Saturday, January 22, 2011

Alone and Homeless in the Med. - Part 2

Hello, Readers, and thank you for tuning in to trumptettravels - the true accounts of my 11 year career on cruise ships as a crew member aboard Royal Caribbean, Princess Cruises, Carnival Cruises, Costa Cruises, Cunard Line, P&O Cruises, Premier Cruises and the Holland America Line.

Welcome back to trumpettravels.  Don't forget that's ONE WORD if you're google searching for me or telling a friend about how you've been enjoying this blog.  I've had some really nice comments from readers who have probably found me through the cruise critic website.  One reader asked if I could blog shorter, but more frequently.  I wish I could, but there's a reason why I do it the way I do.  I work full time now and I have a son and wife, who is expecting our second.  Things are hectic here and the only time I have to blog is on a Saturday or Sunday, if I can sort out all my housework and make sure we are ready for next week.  So time is an issue, and I don't have enough time during the week.

Another reason is that after ten years it actually takes some effort to close the door, shut off the darned TV and internet poker (for free only!) and concentrate on my memories.  You know my family doesn't know most of what has happened to me in the last 11 years or so?  I have shoe boxes full of beautiful photographs that I've literally never looked at. For me it was always about experiencing the adventure, not the trophies to brag about.  I'm keeping the same mindset with my new adventure, my wife and son.  Once I'm settled in (blogging), I enjoy conjuring up these travels and thinking about them. I'm a terrible typer and I hate doing the physical writing.

My last post left off where I had my trumpet and some clothes and I was dropped in Barcelona between contracts.  If you want to read it click here: Cruise Ship Crew Member Blog.  It was ten or eleven AM and I set out into Catalonia to find a place to stay.  Internet was not really that big then (2001) and Expedia and American sites didn't work in Europe.  I went to a tourist kiosk to inquire about hotels or hostels and was informed of something very unusual: Formula 1 racing was in town so alot of the hotels were full.  I was thinking about NASCAR and how a couple os cars shouldn't be a big deal, but apparently F1 racing in Europe is a HUGE deal! Wouldn't you know that every single hotel in the entire city was booked?

Well, it was early and I was only 24 so it didn't worry me much.  I mean, the OLYMPICS were held in Barcelona and that was a pretty big event, right?  And there were trains, there were so many options.  I spent the day strolling up and down the Ramblas, researched the night's entertainment and found a jazz club that would be showing a concert by Lew Tabacin at a place called La Cova de Drac. I went for lunch at a wine cellar that had free tastings in the old town and bought a city map.  I would be spending ten days in Barcelona and I wanted to make the best of it. Churches, museums, sites, sounds, tastes and nightlife were all things I wanted to experience.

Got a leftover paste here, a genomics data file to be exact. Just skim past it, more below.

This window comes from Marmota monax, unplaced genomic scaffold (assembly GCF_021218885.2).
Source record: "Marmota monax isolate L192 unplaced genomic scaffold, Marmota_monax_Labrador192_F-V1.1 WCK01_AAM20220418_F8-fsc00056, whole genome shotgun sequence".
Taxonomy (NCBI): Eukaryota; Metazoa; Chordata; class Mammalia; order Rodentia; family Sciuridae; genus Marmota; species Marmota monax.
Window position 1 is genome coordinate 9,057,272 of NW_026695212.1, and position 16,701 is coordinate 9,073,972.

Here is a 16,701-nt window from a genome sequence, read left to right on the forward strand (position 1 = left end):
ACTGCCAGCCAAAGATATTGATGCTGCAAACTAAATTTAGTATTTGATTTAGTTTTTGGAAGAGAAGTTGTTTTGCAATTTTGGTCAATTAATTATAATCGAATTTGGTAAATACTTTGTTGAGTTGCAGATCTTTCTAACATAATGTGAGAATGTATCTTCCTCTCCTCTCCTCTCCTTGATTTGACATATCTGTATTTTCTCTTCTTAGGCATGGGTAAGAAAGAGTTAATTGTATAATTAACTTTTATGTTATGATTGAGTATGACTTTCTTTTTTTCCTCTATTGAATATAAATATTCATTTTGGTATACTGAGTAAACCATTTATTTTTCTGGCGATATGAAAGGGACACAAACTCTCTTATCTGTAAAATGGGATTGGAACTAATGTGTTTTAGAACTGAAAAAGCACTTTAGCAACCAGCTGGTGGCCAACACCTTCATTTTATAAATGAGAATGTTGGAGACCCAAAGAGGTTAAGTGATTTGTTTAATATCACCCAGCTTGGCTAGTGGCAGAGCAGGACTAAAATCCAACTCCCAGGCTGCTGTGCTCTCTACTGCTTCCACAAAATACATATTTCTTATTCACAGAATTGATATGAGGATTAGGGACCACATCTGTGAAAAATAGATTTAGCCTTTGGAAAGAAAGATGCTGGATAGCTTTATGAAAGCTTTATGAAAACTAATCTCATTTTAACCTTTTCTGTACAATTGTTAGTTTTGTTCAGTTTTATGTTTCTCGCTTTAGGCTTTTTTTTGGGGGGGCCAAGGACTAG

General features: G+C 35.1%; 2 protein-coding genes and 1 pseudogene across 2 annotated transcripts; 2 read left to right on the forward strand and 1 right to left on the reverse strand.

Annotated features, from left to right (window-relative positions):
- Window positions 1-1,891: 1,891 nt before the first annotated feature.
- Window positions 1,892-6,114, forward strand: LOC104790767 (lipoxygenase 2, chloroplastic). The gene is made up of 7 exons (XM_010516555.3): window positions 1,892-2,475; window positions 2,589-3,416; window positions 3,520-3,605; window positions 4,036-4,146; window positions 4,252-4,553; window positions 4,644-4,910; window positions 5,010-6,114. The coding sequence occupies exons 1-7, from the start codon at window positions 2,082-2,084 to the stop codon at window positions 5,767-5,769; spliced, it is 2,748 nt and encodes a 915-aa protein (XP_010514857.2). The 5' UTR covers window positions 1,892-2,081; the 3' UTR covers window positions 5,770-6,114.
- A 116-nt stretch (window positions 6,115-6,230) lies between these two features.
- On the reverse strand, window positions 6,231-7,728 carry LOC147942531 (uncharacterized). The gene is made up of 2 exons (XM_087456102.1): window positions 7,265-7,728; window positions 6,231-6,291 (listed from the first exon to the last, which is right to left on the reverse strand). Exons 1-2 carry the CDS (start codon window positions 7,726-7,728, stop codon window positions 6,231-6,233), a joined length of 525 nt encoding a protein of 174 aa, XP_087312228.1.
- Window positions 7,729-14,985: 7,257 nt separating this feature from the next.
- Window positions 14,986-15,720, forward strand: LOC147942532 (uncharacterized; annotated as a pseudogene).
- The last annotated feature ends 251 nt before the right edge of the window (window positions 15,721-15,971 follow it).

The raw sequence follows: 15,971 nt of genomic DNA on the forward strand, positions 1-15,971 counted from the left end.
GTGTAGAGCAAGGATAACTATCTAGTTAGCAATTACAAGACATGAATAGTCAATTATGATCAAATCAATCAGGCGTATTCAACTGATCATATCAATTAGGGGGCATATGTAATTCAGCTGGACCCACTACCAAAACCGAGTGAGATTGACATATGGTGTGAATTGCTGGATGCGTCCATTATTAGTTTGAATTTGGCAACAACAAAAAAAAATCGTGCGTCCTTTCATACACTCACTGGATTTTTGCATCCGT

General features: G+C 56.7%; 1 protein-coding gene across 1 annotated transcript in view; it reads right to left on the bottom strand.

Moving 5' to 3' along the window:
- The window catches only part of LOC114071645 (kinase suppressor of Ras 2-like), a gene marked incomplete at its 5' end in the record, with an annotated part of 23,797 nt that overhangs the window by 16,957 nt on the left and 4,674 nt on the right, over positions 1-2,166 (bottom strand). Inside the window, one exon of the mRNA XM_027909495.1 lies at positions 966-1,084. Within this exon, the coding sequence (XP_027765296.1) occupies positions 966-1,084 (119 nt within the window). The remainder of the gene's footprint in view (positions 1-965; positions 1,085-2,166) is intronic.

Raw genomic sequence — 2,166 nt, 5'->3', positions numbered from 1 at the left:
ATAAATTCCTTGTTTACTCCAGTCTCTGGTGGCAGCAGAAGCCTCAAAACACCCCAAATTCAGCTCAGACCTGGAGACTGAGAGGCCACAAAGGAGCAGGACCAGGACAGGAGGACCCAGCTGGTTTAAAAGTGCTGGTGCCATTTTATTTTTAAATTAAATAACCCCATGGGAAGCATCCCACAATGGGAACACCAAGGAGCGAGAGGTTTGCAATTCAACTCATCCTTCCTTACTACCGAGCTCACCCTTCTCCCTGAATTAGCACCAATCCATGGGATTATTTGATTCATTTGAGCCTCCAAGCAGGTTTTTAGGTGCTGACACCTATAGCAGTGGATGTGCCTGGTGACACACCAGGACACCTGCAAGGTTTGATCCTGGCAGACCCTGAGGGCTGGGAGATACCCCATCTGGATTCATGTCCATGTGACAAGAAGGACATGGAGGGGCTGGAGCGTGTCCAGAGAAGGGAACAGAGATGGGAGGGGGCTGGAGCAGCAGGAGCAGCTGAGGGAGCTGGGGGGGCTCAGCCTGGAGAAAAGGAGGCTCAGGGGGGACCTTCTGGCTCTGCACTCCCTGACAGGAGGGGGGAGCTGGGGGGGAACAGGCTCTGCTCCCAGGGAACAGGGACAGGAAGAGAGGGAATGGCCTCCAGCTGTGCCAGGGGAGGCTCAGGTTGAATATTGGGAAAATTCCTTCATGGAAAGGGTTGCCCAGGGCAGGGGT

Coming out of lunch I started to walk as the city shut down for "siesta." I should've rested, too, but as I'm not accustomed to sleeping for a few hours in the afternoon, I walked around while everybody in town ate, drank, and rested.  I went to Sagrada Familia and learned about that amazing church.  It was started 150 years ago and still isn't finished.  Generations of local families hand down their trades to family and there are a few there who have direct lineage to the workers who broke ground at the site.  That is pretty amazing to think 30-40 years AFTER they broke ground on this church a young artist from Malaga named Ruiz came into town and failed to get work.  He made posters for the Carnival and his favortie - bullfights.  Unable to make a living, he went to visit his friend in Paris where he started to sell his first works.  He had a big show in Paris to announce his new identity - Picasso.

The church is magnificent.  Decades after the idea was conceived the city handed over the stalling project to one of the city's jewels: Gaudi.  Gaudi took this idea for a traditional church and brought a whole new light to the concept.  Every square inch of the cathedral is rife with symbolism and stories.  I only know because I mixed in with guided tours and listened to the guide.  I didn't want to pay for the tour but boy was it worth it!
Stolling around the city, I looked at my map and scoped out my venue for the show. It was a few miles away in Muntaner. I continued to search for a hotel but kept hearing the same thing over and over, "the entire city is sold out." I couldn't get any information on how far a hotel would be.  I mean, if Boston or New York is "sold out" ther eis always a Motel 6 in Jersey or Waltham, right?  Really, nobody was any help.  I had so much energy, I didn't care.  Stopping at a few bars along the way to sample some local beers I headed up to Muntaner.  It was quite a hike, but I managed.